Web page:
It was considered the hardest problem in antiquity. Every man, woman, and child that had attempted to solve it before had failed. However, Alexander the Great was determined to succeed. Why? As the legend stated, the one who could untie the Gordian Knot would be the ruler of all of Asia. This was music to the young, power hungry ruler’s ears. However, there was still one problem — the Gordian Knot was believed to be the most complex knot ever tied.
The story goes that Alexander tried over and over again to untie the famed knot to no avail. After struggling for some time, he realized that no amount of thinking or analysis would help him solve the problem. As a result, Alexander unsheathed his sword and cut the Gordian Knot in half with a single slice. Afterwards, as stated in the prophecy, he went on to conquer the rest of Asia.
The legend of the Gordian Knot has a powerful lesson for investors about the importance of behavior over reasoning in financial markets. The idea is simple: Your actions will be far more important than your intellect over your investment lifetime. Your behavior will matter more than your fees, asset allocation, or your analytical abilities because it only takes one bad choice, one mistake to undo years of good financial decisions.
Don’t get me wrong, pure analytical approaches to investing have worked well for many, especially in the past. You only need to look at the investment records of Ed Thorp, Jim Simons, D.E. Shaw, and Cliff Asness, among many others, to see this. However, while superior intellect might seem like a solution to the problem of investing, it is far from it. For every Jim Simons success, there is a Long Term Capital Management failure. Today, those who have tried using machine learning are having trouble outperforming the market. A room full of PhDs can’t necessarily beat buy and hold.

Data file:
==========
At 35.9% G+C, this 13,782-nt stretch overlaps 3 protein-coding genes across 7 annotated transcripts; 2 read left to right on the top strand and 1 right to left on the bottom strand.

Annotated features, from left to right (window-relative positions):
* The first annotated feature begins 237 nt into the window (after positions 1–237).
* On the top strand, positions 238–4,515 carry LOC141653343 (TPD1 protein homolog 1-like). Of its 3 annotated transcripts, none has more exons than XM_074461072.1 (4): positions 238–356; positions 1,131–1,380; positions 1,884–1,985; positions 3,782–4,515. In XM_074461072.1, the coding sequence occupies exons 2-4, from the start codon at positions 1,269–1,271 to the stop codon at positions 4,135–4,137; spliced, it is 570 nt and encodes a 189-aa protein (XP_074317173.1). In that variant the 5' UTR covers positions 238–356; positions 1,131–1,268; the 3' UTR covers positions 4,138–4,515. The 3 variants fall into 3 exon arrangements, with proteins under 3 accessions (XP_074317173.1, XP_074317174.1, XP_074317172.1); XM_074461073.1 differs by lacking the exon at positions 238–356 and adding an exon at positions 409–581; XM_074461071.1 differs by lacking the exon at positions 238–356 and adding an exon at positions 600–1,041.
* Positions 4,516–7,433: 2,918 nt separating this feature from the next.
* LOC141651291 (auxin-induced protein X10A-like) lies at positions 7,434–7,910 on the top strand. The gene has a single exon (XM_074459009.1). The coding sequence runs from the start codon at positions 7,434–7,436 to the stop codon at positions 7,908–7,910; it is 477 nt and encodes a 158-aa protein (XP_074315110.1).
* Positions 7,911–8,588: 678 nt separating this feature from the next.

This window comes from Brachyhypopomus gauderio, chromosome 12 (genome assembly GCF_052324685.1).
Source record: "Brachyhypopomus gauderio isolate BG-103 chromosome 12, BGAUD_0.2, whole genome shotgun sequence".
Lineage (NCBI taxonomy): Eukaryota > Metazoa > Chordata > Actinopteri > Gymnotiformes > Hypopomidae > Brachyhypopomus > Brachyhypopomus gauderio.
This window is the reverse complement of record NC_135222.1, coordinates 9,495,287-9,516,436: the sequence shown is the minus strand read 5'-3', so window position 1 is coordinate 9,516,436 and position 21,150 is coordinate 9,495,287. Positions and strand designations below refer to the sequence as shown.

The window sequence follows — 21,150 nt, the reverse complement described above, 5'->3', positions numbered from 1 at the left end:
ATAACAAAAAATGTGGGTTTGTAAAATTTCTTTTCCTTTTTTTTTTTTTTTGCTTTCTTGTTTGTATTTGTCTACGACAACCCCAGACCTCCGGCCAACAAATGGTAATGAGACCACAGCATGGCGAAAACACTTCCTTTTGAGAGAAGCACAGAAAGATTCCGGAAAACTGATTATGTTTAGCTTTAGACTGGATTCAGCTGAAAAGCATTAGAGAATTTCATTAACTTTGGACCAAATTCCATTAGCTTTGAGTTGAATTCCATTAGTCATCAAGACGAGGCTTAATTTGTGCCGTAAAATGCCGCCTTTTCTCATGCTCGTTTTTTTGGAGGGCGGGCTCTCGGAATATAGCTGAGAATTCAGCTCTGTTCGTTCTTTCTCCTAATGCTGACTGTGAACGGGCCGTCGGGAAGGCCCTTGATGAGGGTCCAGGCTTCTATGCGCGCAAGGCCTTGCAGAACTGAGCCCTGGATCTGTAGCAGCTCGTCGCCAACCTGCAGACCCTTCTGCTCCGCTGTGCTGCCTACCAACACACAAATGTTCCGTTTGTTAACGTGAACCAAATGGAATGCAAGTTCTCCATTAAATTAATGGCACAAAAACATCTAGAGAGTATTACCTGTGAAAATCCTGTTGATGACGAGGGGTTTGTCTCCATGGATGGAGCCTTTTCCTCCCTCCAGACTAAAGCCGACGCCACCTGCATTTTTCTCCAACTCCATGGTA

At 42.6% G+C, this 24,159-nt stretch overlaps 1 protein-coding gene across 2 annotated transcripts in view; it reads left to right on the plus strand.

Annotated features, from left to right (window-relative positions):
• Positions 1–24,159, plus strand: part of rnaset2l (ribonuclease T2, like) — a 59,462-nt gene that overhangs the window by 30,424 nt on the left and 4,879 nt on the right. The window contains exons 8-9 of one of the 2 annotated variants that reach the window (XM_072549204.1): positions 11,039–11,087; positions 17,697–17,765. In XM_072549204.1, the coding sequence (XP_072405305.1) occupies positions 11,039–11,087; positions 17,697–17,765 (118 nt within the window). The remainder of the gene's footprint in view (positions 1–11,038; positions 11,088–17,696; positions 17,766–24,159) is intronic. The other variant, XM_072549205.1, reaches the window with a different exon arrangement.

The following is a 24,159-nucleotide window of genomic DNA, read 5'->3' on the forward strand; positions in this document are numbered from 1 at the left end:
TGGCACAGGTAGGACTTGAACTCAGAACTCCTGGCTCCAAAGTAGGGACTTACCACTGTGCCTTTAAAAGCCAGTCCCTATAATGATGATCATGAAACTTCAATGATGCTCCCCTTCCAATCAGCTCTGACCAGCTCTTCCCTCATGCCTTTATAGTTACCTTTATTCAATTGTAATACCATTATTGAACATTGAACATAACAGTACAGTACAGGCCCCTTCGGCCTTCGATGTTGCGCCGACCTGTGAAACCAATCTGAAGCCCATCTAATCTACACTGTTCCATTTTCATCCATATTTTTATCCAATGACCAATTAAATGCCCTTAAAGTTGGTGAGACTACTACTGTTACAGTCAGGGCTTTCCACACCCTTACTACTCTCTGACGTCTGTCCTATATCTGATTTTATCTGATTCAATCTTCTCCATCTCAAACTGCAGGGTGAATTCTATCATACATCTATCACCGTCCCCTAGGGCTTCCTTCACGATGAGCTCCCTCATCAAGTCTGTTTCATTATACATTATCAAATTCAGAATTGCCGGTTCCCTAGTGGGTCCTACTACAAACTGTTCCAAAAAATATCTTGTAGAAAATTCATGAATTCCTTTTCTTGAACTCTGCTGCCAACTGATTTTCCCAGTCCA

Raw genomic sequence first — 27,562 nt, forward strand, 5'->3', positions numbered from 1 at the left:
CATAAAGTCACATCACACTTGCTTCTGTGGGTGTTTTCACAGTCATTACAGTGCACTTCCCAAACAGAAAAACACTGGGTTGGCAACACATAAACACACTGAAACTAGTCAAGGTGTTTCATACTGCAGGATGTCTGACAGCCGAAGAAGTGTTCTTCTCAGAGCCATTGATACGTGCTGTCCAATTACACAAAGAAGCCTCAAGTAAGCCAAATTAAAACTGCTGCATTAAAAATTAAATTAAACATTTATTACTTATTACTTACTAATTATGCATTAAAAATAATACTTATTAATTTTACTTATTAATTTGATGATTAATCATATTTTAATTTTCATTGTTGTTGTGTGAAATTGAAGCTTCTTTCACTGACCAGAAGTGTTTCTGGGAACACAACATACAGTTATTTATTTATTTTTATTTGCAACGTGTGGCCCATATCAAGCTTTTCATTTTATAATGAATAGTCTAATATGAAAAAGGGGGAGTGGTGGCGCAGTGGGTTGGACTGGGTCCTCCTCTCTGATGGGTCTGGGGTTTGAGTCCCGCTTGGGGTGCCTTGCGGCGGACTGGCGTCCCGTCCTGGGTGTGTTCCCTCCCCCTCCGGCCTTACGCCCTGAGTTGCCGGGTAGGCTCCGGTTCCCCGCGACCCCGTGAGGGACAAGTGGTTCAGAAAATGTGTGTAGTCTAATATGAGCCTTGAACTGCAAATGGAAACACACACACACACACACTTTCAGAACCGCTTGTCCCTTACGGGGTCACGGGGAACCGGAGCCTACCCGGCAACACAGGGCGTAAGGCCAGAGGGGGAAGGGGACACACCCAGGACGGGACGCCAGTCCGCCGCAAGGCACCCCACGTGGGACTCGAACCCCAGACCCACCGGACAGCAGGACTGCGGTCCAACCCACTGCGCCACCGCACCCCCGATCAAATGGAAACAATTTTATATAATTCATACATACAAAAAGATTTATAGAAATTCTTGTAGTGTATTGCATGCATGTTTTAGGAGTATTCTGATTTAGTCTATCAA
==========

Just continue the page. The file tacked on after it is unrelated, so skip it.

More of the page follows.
This brings me to what I consider to be the most difficult problem in all of finance. No, I am not talking about the stock market. I consider that problem unsolvable for a variety of reasons. The most difficult problem in finance is yourself. The Gordian Knot is your mind. As Benjamin Graham, the famous value investor, once said:
The investor’s chief problem — and even his worst enemy — is likely to be himself.
This is why I often write about motivational topics on Of Dollars And Data, why I recommend books like Discipline Equals Freedom, and why I try to relate to my audience by discussing my own mental shortcomings. I am trying to get you to understand and control your own behavior. THIS IS IT. All the low cost index funds in the world can’t save you for your own psychology. They cannot make you hold when the markets are down 30%+. They cannot, as Michael Batnick said, “insulate yourself from yourself.”
Think of it this way: If you can’t avoid a sugar cookie (or some other temptation), how are you going to avoid the flood of fear and greed that will inevitably consume almost every person you know throughout your investment life? Don’t get me wrong, this won’t be easy. Even the experts can’t stick to their own financial advice. But, by realizing that you are your biggest challenge, you can start the journey of conquering yourself.